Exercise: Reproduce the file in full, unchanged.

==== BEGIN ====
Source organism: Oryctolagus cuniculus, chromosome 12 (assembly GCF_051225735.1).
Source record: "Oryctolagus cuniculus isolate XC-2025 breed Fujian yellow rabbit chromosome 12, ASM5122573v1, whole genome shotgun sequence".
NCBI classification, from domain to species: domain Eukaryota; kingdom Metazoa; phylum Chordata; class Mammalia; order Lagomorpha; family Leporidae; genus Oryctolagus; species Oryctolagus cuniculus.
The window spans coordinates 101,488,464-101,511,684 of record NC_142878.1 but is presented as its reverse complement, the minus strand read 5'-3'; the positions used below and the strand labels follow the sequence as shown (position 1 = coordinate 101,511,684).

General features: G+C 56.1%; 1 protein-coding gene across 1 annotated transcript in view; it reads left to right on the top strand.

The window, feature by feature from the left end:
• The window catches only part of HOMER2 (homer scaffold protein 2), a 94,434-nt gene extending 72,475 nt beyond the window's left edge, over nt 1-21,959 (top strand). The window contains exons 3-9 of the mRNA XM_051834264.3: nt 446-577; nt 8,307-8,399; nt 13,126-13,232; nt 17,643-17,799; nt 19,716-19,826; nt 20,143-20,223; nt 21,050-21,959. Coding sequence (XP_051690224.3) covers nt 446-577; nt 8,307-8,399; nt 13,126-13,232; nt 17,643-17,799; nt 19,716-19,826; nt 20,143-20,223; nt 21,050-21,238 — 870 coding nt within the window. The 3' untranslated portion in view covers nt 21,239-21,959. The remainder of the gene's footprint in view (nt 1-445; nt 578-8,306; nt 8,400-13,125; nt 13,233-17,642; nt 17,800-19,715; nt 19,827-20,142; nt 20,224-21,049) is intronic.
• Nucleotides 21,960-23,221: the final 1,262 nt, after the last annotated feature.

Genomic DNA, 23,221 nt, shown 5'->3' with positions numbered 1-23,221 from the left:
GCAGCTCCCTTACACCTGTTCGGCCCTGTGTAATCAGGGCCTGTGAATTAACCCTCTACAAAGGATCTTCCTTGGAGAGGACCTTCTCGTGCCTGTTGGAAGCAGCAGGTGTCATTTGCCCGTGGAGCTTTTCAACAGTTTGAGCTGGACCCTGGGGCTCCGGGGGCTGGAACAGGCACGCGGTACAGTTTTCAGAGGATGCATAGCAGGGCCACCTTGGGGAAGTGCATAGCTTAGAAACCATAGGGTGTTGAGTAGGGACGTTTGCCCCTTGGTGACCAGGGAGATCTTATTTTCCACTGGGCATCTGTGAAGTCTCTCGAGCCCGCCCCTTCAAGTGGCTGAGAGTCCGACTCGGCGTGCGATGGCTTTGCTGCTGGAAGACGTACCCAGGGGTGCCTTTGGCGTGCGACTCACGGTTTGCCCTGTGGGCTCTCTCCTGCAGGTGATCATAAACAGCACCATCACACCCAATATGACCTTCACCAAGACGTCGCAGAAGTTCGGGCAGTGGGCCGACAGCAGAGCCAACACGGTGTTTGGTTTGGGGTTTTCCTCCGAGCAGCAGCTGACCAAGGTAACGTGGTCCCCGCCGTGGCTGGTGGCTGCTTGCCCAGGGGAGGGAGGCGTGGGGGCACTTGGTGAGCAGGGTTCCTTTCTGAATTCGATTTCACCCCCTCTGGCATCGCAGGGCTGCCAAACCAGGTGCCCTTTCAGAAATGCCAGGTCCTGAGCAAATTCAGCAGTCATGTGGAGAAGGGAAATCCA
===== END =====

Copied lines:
Source organism: Oryctolagus cuniculus, chromosome 12 (assembly GCF_051225735.1).
Source record: "Oryctolagus cuniculus isolate XC-2025 breed Fujian yellow rabbit chromosome 12, ASM5122573v1, whole genome shotgun sequence".
NCBI classification, from domain to species: domain Eukaryota; kingdom Metazoa; phylum Chordata; class Mammalia; order Lagomorpha; family Leporidae; genus Oryctolagus; species Oryctolagus cuniculus.
The window spans coordinates 101,488,464-101,511,684 of record NC_142878.1 but is presented as its reverse complement, the minus strand read 5'-3'; the positions used below and the strand labels follow the sequence as shown (position 1 = coordinate 101,511,684).

General features: G+C 56.1%; 1 protein-coding gene across 1 annotated transcript in view; it reads left to right on the top strand.

The window, feature by feature from the left end:
• The window catches only part of HOMER2 (homer scaffold protein 2), a 94,434-nt gene extending 72,475 nt beyond the window's left edge, over nt 1-21,959 (top strand). The window contains exons 3-9 of the mRNA XM_051834264.3: nt 446-577; nt 8,307-8,399; nt 13,126-13,232; nt 17,643-17,799; nt 19,716-19,826; nt 20,143-20,223; nt 21,050-21,959. Coding sequence (XP_051690224.3) covers nt 446-577; nt 8,307-8,399; nt 13,126-13,232; nt 17,643-17,799; nt 19,716-19,826; nt 20,143-20,223; nt 21,050-21,238 — 870 coding nt within the window. The 3' untranslated portion in view covers nt 21,239-21,959. The remainder of the gene's footprint in view (nt 1-445; nt 578-8,306; nt 8,400-13,125; nt 13,233-17,642; nt 17,800-19,715; nt 19,827-20,142; nt 20,224-21,049) is intronic.
• Nucleotides 21,960-23,221: the final 1,262 nt, after the last annotated feature.

Genomic DNA, 23,221 nt, shown 5'->3' with positions numbered 1-23,221 from the left:
GCAGCTCCCTTACACCTGTTCGGCCCTGTGTAATCAGGGCCTGTGAATTAACCCTCTACAAAGGATCTTCCTTGGAGAGGACCTTCTCGTGCCTGTTGGAAGCAGCAGGTGTCATTTGCCCGTGGAGCTTTTCAACAGTTTGAGCTGGACCCTGGGGCTCCGGGGGCTGGAACAGGCACGCGGTACAGTTTTCAGAGGATGCATAGCAGGGCCACCTTGGGGAAGTGCATAGCTTAGAAACCATAGGGTGTTGAGTAGGGACGTTTGCCCCTTGGTGACCAGGGAGATCTTATTTTCCACTGGGCATCTGTGAAGTCTCTCGAGCCCGCCCCTTCAAGTGGCTGAGAGTCCGACTCGGCGTGCGATGGCTTTGCTGCTGGAAGACGTACCCAGGGGTGCCTTTGGCGTGCGACTCACGGTTTGCCCTGTGGGCTCTCTCCTGCAGGTGATCATAAACAGCACCATCACACCCAATATGACCTTCACCAAGACGTCGCAGAAGTTCGGGCAGTGGGCCGACAGCAGAGCCAACACGGTGTTTGGTTTGGGGTTTTCCTCCGAGCAGCAGCTGACCAAGGTAACGTGGTCCCCGCCGTGGCTGGTGGCTGCTTGCCCAGGGGAGGGAGGCGTGGGGGCACTTGGTGAGCAGGGTTCCTTTCTGAATTCGATTTCACCCCCTCTGGCATCGCAGGGCTGCCAAACCAGGTGCCCTTTCAGAAATGCCAGGTCCTGAGCAAATTCAGCAGTCATGTGGAGAAGGGAAATCCA